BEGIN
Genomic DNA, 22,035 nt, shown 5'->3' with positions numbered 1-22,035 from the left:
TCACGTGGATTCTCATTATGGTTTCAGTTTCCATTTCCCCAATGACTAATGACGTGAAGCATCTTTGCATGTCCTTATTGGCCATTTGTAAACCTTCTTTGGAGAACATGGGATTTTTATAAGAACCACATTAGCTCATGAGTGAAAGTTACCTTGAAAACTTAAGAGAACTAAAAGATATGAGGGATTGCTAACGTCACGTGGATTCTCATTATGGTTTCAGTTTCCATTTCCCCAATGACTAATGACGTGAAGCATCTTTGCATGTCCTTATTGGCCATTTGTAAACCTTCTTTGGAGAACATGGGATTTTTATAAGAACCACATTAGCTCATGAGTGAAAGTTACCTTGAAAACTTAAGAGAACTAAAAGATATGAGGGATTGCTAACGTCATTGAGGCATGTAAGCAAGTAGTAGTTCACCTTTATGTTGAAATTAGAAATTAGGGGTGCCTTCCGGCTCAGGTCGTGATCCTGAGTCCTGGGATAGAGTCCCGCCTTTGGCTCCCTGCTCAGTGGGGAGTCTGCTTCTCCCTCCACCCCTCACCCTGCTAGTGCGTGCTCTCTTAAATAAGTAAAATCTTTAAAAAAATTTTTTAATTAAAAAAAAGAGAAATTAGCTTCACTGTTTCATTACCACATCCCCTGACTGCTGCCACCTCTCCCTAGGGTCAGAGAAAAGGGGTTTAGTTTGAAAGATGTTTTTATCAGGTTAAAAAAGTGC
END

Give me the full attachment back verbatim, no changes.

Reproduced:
Genomic DNA, 22,035 nt, shown 5'->3' with positions numbered 1-22,035 from the left:
TCACGTGGATTCTCATTATGGTTTCAGTTTCCATTTCCCCAATGACTAATGACGTGAAGCATCTTTGCATGTCCTTATTGGCCATTTGTAAACCTTCTTTGGAGAACATGGGATTTTTATAAGAACCACATTAGCTCATGAGTGAAAGTTACCTTGAAAACTTAAGAGAACTAAAAGATATGAGGGATTGCTAACGTCACGTGGATTCTCATTATGGTTTCAGTTTCCATTTCCCCAATGACTAATGACGTGAAGCATCTTTGCATGTCCTTATTGGCCATTTGTAAACCTTCTTTGGAGAACATGGGATTTTTATAAGAACCACATTAGCTCATGAGTGAAAGTTACCTTGAAAACTTAAGAGAACTAAAAGATATGAGGGATTGCTAACGTCATTGAGGCATGTAAGCAAGTAGTAGTTCACCTTTATGTTGAAATTAGAAATTAGGGGTGCCTTCCGGCTCAGGTCGTGATCCTGAGTCCTGGGATAGAGTCCCGCCTTTGGCTCCCTGCTCAGTGGGGAGTCTGCTTCTCCCTCCACCCCTCACCCTGCTAGTGCGTGCTCTCTTAAATAAGTAAAATCTTTAAAAAAATTTTTTAATTAAAAAAAAGAGAAATTAGCTTCACTGTTTCATTACCACATCCCCTGACTGCTGCCACCTCTCCCTAGGGTCAGAGAAAAGGGGTTTAGTTTGAAAGATGTTTTTATCAGGTTAAAAAAGTGC